1. RELATIVE SURPRISES
Back in 2007, Dana Levine came across an Arthur Lavine photography exhibition at the Museum of Photographic Arts in Balboa Park. For some reason, Levine had a feeling she and the famed shutterbug had more in common than a passion for photography, and she was right. Now, play close attention, because you're about to read a lot of Lavines and Levines, and it might get confusing.
Levine, whose maiden name is Lavine, went to the exhibition's opening reception with a family history in hand and told the photographer she believed they're related.
"When we both started to look at our family history, we realized we had the same history," she says.
Turns out, Lavine's grandfather and Levine's great-grandfather were brothers, making Lavine and Levine distant cousins. Both were raised on the East Coast and retired in San Diego years later. Meeting a long-lost relative would be exciting for anyone. However, this story gets better.
Levine, 71, is a photographer herself. After connecting, the cousins realized that their work is eerily similar. You can see sideby-side comparisons at Lavine / Levine: Relative Viewpoints, opening with a reception at 7 p.m. Wednesday, Sept. 11, at Gotthelf Art Gallery (4126 Executive Drive in La Jolla). It runs through Nov. 27.
"When you see how close their images are, it's serendipity at its finest," says gallery spokesperson Ilene Tatro. "You would think it was the same photographer."
Lavine, 90, began shooting photos while serving in World War II. He continued doing photography, working in New York City alongside iconic post-war photographers like Arnold Newman and Edward Steichen. Levine picked up her first digital camera less than 10 years ago and says she never saw her cousin's work until around the time they met.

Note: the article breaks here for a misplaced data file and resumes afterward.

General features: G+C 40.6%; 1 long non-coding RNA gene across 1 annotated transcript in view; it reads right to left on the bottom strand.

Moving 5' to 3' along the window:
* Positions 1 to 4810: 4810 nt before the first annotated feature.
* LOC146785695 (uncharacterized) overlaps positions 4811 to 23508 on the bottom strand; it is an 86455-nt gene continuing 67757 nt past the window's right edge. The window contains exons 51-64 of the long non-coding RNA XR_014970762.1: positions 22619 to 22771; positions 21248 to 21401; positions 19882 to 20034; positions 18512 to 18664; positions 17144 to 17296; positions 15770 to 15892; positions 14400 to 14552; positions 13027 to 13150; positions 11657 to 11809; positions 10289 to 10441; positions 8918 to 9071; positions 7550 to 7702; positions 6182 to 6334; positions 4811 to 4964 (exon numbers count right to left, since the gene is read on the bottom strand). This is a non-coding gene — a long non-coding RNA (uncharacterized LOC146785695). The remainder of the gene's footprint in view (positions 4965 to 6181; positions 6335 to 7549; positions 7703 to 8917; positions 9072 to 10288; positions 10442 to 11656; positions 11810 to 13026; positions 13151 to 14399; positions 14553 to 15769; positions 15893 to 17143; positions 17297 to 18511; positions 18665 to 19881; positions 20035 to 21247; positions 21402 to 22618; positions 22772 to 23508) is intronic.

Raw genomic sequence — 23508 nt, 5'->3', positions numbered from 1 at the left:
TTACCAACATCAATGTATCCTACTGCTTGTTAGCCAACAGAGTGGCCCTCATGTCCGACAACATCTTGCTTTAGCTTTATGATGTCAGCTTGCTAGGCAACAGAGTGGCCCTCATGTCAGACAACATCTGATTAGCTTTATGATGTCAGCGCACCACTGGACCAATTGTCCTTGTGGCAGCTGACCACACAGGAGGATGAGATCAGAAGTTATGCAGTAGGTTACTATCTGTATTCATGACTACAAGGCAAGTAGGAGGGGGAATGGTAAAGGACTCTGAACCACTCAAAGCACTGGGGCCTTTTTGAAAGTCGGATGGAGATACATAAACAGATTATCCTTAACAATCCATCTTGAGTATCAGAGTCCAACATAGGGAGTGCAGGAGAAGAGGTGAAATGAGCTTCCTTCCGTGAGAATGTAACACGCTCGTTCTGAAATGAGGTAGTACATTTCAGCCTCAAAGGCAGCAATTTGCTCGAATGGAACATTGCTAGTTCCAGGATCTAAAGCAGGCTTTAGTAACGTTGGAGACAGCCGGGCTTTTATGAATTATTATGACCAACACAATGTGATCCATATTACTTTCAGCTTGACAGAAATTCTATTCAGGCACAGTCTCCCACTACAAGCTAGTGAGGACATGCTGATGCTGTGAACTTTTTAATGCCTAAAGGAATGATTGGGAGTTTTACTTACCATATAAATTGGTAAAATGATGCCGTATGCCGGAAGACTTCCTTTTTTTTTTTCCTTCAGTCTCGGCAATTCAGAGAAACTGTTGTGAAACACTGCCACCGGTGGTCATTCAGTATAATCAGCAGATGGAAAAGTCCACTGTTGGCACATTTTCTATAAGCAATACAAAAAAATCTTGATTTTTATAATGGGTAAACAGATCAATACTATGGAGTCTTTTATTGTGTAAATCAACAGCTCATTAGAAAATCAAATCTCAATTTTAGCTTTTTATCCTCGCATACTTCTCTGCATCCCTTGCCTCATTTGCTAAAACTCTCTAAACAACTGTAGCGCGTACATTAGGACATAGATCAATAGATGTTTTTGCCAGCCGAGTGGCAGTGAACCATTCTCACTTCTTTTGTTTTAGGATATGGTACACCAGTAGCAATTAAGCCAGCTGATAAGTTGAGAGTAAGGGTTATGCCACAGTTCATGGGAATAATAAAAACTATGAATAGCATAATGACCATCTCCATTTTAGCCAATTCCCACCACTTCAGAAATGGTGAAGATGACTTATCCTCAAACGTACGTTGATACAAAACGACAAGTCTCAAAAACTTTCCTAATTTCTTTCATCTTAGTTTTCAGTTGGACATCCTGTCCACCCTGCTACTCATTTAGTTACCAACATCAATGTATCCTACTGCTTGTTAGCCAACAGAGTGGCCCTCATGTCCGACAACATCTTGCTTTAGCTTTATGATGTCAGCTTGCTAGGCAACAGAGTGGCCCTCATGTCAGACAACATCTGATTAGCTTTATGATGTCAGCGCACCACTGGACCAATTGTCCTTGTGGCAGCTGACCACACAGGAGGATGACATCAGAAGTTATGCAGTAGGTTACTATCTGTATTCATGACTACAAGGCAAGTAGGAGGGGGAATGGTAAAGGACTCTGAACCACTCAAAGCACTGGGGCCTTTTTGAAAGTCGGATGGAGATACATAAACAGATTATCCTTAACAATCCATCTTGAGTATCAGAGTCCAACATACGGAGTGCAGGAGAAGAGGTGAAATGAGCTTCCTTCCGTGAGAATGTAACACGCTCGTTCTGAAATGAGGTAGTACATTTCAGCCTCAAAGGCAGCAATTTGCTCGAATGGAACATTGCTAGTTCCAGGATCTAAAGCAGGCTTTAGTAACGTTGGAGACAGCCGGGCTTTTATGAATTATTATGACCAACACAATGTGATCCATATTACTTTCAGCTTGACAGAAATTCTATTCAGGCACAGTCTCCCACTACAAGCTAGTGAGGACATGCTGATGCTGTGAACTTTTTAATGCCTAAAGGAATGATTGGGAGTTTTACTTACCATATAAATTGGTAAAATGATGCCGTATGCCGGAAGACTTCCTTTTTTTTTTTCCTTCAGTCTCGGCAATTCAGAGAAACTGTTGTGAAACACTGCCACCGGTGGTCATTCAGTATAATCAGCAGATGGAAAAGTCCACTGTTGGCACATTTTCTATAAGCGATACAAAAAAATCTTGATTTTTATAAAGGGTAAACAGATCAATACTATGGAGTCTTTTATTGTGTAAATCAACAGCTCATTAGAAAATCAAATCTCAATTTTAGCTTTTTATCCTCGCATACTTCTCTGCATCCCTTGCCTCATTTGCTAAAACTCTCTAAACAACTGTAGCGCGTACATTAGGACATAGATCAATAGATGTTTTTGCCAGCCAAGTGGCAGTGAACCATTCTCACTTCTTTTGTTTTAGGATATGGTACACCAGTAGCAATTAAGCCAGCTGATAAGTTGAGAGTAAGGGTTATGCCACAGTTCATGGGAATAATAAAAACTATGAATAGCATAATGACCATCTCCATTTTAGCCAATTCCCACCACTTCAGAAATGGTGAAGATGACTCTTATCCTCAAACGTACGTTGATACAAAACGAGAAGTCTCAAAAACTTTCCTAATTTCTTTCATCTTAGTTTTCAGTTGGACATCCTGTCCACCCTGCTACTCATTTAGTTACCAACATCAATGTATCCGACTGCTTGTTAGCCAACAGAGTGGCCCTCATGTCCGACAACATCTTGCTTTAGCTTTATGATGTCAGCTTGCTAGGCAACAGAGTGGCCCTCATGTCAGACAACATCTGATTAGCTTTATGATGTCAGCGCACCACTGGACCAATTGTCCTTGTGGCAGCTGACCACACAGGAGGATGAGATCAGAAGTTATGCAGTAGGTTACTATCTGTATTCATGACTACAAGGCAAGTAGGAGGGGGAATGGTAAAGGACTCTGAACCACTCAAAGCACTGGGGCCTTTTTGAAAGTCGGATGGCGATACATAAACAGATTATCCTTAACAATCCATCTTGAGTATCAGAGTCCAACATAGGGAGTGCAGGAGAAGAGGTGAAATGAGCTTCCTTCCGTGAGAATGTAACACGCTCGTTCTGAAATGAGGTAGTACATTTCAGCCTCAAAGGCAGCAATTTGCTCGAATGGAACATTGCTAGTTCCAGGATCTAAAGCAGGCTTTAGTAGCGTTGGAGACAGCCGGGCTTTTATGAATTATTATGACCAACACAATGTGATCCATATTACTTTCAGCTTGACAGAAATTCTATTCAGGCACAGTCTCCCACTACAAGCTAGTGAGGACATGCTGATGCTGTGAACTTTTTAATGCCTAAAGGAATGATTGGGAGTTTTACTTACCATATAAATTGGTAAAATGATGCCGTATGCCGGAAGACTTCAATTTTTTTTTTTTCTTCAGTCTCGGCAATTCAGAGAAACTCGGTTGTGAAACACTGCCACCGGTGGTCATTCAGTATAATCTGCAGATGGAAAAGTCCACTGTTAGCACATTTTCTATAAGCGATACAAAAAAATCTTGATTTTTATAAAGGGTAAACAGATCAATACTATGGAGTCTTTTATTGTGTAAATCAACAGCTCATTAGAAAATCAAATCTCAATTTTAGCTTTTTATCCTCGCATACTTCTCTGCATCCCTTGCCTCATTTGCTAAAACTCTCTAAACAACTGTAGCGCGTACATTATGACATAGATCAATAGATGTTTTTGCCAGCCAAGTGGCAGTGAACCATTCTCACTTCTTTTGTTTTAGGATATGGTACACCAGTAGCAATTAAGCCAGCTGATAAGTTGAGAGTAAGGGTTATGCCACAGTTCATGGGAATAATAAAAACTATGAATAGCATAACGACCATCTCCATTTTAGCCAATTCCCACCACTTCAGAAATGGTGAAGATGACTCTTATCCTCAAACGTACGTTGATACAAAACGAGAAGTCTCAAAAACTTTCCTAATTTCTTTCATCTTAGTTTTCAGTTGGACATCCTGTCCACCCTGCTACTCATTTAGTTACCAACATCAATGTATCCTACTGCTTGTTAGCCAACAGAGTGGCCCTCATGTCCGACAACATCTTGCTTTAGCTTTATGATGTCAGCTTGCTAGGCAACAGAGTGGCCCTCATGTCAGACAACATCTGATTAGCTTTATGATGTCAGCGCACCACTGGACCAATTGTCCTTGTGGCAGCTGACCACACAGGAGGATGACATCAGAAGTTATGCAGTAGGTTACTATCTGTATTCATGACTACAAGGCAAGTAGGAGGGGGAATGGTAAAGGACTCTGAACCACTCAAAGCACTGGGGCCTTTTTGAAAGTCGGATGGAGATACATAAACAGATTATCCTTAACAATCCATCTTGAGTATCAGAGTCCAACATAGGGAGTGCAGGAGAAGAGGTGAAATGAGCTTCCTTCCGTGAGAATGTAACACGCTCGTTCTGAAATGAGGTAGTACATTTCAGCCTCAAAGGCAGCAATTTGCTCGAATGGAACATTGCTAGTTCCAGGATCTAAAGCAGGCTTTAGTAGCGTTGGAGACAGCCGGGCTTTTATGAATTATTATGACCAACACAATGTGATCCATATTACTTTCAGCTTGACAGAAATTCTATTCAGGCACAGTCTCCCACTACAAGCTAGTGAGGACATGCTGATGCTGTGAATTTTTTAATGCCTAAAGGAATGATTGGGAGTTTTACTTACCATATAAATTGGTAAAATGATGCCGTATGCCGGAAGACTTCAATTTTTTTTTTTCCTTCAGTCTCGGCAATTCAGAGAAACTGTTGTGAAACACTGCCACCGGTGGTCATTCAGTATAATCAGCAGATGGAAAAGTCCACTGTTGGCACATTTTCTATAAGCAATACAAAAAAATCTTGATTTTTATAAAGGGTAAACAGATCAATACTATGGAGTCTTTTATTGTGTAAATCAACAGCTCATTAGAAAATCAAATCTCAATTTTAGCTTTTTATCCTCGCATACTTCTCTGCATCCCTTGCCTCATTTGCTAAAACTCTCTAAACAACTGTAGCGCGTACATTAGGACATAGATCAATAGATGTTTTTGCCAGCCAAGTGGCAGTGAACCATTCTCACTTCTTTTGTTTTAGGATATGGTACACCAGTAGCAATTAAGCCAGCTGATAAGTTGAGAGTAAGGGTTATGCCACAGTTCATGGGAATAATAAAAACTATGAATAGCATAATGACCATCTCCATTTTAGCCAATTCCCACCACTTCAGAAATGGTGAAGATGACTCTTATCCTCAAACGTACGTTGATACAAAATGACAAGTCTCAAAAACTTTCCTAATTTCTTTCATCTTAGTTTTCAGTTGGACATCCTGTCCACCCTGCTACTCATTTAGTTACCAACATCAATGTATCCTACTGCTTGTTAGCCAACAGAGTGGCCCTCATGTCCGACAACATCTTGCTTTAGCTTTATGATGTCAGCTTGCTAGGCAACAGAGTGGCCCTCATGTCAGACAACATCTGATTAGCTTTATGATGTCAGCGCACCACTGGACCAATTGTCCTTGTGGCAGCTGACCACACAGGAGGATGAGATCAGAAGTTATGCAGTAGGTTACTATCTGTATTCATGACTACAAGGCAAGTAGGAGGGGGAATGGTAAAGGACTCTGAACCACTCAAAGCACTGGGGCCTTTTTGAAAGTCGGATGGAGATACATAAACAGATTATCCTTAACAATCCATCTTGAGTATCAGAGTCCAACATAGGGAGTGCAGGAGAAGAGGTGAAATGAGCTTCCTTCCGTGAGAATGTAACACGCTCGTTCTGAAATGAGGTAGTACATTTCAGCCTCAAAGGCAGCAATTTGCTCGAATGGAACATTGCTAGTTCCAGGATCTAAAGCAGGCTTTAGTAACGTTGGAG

Though she marvels at the similarities in content and composition in their respective photos, Levine chalks it up to chance and not science.
"Someone suggested maybe there's a photography gene, and maybe we share that in common," she says. "But I doubt that very much."
2. 12-BAR BASH
In San Diego, it can feel like summer well into autumn, so September is an optimal time to head to the water, open up some beers, kick back and listen to some great blues musicians hammer out some sweet licks under the California sun. For the third year in a row, the San Diego Blues Festival takes over Embarcadero Marina Park with a lineup of great blues acts, including The Tighten-Ups, Charlie Musselwhite and Dave Alvin's Downey Blues All-Stars. The festival starts at 10:30 a.m. Saturday, Sept. 7, at the park (400 Kettner Blvd.). Tickets are $15, and proceeds benefit the Jacobs & Cushman San Diego Food Bank. sdbluesfest.com
3 QUITE QOMEDIC
If you know any lesbians, they're the funniest people you know, right? Studies show that gay women are 23 percent funnier than straight women and 36 percent funnier than gay men. It's a fact. Look it up. Lesbians are freaking hilarious. OK, wait. Don't look it up; we may be lying about all that. In any case, we're suspecting that the lesbians in the Queer Queens of Qomedy are a riot. Just look at the way they spell "comedy"! That's pure comic gold! The touring show will hit the Birch North Park Theatre (2891 University Ave.) at 8 p.m. Saturday, Sept. 7, with comics Sandra Valls, Shann Carr and event producer / comic Poppy Champlin. Tickets are $25. birchnorthparktheatre.net